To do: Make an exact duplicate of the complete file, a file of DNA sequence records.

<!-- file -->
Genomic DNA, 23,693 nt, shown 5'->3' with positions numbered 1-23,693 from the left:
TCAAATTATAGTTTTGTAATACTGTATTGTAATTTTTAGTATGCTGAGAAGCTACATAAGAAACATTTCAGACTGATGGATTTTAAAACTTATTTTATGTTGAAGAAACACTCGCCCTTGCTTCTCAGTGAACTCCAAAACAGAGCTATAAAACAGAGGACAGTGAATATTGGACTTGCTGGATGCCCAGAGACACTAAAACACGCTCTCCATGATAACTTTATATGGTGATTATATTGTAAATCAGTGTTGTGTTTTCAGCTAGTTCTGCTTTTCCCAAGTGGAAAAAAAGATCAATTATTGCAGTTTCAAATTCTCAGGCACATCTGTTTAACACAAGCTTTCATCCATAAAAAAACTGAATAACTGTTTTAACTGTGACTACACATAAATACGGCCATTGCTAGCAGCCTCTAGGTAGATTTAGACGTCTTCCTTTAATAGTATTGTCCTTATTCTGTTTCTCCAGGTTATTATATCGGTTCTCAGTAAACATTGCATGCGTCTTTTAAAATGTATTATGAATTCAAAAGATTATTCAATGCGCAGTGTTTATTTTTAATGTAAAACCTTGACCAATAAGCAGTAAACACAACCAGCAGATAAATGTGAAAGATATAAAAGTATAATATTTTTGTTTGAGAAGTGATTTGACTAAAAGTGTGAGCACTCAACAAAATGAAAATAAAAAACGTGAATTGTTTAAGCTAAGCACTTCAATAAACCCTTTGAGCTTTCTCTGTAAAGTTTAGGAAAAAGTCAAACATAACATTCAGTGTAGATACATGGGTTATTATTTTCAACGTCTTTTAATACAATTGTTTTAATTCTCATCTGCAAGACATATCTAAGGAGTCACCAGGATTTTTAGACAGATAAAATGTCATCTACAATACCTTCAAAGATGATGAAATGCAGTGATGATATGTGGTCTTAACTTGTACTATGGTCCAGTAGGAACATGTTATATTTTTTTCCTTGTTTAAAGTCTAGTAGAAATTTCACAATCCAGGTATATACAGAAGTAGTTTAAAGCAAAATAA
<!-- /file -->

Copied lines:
Genomic DNA, 23,693 nt, shown 5'->3' with positions numbered 1-23,693 from the left:
TCAAATTATAGTTTTGTAATACTGTATTGTAATTTTTAGTATGCTGAGAAGCTACATAAGAAACATTTCAGACTGATGGATTTTAAAACTTATTTTATGTTGAAGAAACACTCGCCCTTGCTTCTCAGTGAACTCCAAAACAGAGCTATAAAACAGAGGACAGTGAATATTGGACTTGCTGGATGCCCAGAGACACTAAAACACGCTCTCCATGATAACTTTATATGGTGATTATATTGTAAATCAGTGTTGTGTTTTCAGCTAGTTCTGCTTTTCCCAAGTGGAAAAAAAGATCAATTATTGCAGTTTCAAATTCTCAGGCACATCTGTTTAACACAAGCTTTCATCCATAAAAAAACTGAATAACTGTTTTAACTGTGACTACACATAAATACGGCCATTGCTAGCAGCCTCTAGGTAGATTTAGACGTCTTCCTTTAATAGTATTGTCCTTATTCTGTTTCTCCAGGTTATTATATCGGTTCTCAGTAAACATTGCATGCGTCTTTTAAAATGTATTATGAATTCAAAAGATTATTCAATGCGCAGTGTTTATTTTTAATGTAAAACCTTGACCAATAAGCAGTAAACACAACCAGCAGATAAATGTGAAAGATATAAAAGTATAATATTTTTGTTTGAGAAGTGATTTGACTAAAAGTGTGAGCACTCAACAAAATGAAAATAAAAAACGTGAATTGTTTAAGCTAAGCACTTCAATAAACCCTTTGAGCTTTCTCTGTAAAGTTTAGGAAAAAGTCAAACATAACATTCAGTGTAGATACATGGGTTATTATTTTCAACGTCTTTTAATACAATTGTTTTAATTCTCATCTGCAAGACATATCTAAGGAGTCACCAGGATTTTTAGACAGATAAAATGTCATCTACAATACCTTCAAAGATGATGAAATGCAGTGATGATATGTGGTCTTAACTTGTACTATGGTCCAGTAGGAACATGTTATATTTTTTTCCTTGTTTAAAGTCTAGTAGAAATTTCACAATCCAGGTATATACAGAAGTAGTTTAAAGCAAAATAA